The season for drippy noses, sinus infections and colds has arrived. In addition to making you feel under the weather, is that ticklish buildup of mucous at the back of your throat causing unexpected dental or oral health problems?
Post Nasal Drip: A Bad Taste in the Mouth and The Bad Breath Myth
It is a common misconception that bad breath, also known as halitosis, can be the result of postnasal drip. Erin O'Brien, M.D., answering questions for the Otorhinolaryngology Department at the Mayo Clinic in Rochester, Minnesota, says that a drip does not cause oral odour; however, symptoms that often accompany a drip, such as an infection or the common cold, can cause bad breath. When the amount of mucous production is lessened due to illness or medications, it can cause dry mouth and a build up of bacteria or decaying food particles, which in turn can result in bad breath and the beginning of dental decay.
Why We Need Mucous
Having postnasal drip is not a medical condition. The production of clear, odourless mucous is a natural process to keep the throat moist and healthy. If the body creates too much mucous, you may need to clear your throat or cough. If an overproduction of mucous becomes persistent, it may indicate trouble with gastric reflux and should be evaluated by your physician.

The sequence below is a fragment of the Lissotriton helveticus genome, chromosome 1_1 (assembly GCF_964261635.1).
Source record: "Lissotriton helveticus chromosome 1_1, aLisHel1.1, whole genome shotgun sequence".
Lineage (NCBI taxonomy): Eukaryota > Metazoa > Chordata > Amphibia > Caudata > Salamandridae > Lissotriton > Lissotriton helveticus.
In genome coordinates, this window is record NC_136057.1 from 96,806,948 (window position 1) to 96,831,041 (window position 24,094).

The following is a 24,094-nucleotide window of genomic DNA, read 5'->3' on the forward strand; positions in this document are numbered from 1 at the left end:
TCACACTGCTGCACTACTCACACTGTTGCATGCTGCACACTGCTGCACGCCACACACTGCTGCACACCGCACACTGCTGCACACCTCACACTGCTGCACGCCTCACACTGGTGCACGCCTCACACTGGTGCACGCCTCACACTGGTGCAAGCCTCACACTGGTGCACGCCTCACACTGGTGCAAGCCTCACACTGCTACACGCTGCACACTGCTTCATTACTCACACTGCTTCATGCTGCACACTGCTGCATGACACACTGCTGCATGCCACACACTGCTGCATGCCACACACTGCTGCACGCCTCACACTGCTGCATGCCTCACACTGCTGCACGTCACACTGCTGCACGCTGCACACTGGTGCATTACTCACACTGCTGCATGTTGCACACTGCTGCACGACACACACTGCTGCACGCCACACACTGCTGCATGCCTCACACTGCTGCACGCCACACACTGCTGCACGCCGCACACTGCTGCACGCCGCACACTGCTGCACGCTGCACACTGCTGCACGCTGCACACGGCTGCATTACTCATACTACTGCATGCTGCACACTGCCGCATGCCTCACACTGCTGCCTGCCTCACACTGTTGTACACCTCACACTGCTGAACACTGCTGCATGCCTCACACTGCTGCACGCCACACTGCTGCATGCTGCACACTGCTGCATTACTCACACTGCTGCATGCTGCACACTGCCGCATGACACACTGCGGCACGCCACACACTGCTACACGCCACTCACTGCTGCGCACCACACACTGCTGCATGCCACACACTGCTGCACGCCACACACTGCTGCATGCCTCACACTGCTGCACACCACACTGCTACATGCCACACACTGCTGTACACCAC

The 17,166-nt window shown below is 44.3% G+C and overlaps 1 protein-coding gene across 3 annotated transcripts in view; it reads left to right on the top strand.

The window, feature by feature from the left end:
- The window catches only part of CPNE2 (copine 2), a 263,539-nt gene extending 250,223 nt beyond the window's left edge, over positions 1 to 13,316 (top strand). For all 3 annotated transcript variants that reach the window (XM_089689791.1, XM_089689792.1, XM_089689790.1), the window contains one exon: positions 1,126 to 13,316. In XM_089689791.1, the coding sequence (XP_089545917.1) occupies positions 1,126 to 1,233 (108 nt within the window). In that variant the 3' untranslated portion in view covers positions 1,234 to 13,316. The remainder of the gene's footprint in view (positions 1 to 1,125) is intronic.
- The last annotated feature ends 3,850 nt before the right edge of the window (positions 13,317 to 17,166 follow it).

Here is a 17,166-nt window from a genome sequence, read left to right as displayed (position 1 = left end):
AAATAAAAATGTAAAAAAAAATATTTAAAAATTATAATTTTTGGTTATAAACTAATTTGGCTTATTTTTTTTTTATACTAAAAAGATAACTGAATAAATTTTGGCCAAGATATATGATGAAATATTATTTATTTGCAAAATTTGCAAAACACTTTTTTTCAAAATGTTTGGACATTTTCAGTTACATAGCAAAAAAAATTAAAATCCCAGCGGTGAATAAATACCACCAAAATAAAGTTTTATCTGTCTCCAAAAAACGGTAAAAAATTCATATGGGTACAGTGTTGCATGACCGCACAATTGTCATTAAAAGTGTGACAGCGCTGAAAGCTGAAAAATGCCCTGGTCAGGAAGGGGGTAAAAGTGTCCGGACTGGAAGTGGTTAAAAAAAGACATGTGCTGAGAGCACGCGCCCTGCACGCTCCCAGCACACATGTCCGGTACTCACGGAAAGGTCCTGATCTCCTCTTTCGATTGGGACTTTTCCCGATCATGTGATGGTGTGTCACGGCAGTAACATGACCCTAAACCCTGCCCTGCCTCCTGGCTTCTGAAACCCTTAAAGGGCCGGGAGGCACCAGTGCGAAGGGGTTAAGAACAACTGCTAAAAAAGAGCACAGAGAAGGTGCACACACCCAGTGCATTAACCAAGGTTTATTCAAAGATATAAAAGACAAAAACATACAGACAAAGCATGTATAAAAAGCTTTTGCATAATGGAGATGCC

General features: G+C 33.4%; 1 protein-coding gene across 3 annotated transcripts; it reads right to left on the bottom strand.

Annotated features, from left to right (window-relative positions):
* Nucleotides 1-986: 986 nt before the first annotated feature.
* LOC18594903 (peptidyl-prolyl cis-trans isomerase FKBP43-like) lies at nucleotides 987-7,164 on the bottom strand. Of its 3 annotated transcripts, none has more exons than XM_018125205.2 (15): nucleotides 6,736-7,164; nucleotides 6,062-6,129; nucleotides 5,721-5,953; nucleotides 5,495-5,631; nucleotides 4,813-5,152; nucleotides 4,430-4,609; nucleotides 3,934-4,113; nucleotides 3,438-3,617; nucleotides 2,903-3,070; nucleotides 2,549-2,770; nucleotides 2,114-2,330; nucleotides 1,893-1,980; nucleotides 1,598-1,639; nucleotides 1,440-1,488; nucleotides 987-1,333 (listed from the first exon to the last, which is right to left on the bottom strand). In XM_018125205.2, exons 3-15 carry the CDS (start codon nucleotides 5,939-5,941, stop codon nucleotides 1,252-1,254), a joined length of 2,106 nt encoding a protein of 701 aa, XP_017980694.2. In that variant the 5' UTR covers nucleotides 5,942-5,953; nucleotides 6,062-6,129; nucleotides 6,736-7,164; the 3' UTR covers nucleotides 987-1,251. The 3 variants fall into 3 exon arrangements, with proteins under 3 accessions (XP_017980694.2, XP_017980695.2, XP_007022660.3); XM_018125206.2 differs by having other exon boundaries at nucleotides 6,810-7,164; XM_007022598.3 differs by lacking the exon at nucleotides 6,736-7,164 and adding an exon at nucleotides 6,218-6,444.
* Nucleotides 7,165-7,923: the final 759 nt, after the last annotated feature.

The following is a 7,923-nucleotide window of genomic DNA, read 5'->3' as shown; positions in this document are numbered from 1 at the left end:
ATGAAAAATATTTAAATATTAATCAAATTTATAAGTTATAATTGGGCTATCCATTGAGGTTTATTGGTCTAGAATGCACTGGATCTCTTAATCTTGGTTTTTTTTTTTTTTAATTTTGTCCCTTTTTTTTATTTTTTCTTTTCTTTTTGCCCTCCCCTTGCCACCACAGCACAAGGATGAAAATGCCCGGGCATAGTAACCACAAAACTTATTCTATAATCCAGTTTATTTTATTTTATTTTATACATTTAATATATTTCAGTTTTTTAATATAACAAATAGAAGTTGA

If your drip is associated with gastric reflux or another systemic illness such as liver disease or lung disease, you may experience dry mouth and bad breath. Schedule routine oral checkups to ensure healthy gums, teeth and tongue.
Reducing the Drip
Under the guidance of a physician, you can significantly reduce the discomfort that accompanies overstimulation of postnasal mucous production. The Mayo Clinic recommends:
- Sleeping with your head slightly elevated to promote drainage.
- Losing weight if necessary.
- Avoiding foods and beverages immediately before bedtime.
It is also helpful to limit your intake of dairy products in your efforts to reduce mucous production. Instead of giving a child milk, switch to juice or water temporarily to see whether the symptoms ease. Although eating ice cream feels good on an irritated throat, this milk-based products can stimulate excess mucous production.
In general, postnasal drip does not have any negative effects on your dental health. Even so, if the drip becomes bothersome, it could be a sign that something else is amiss with your health, which could ultimately lead to other medical or oral issues.
Learn more about oral care and causes of bad breath in the Colgate Oral Care resources.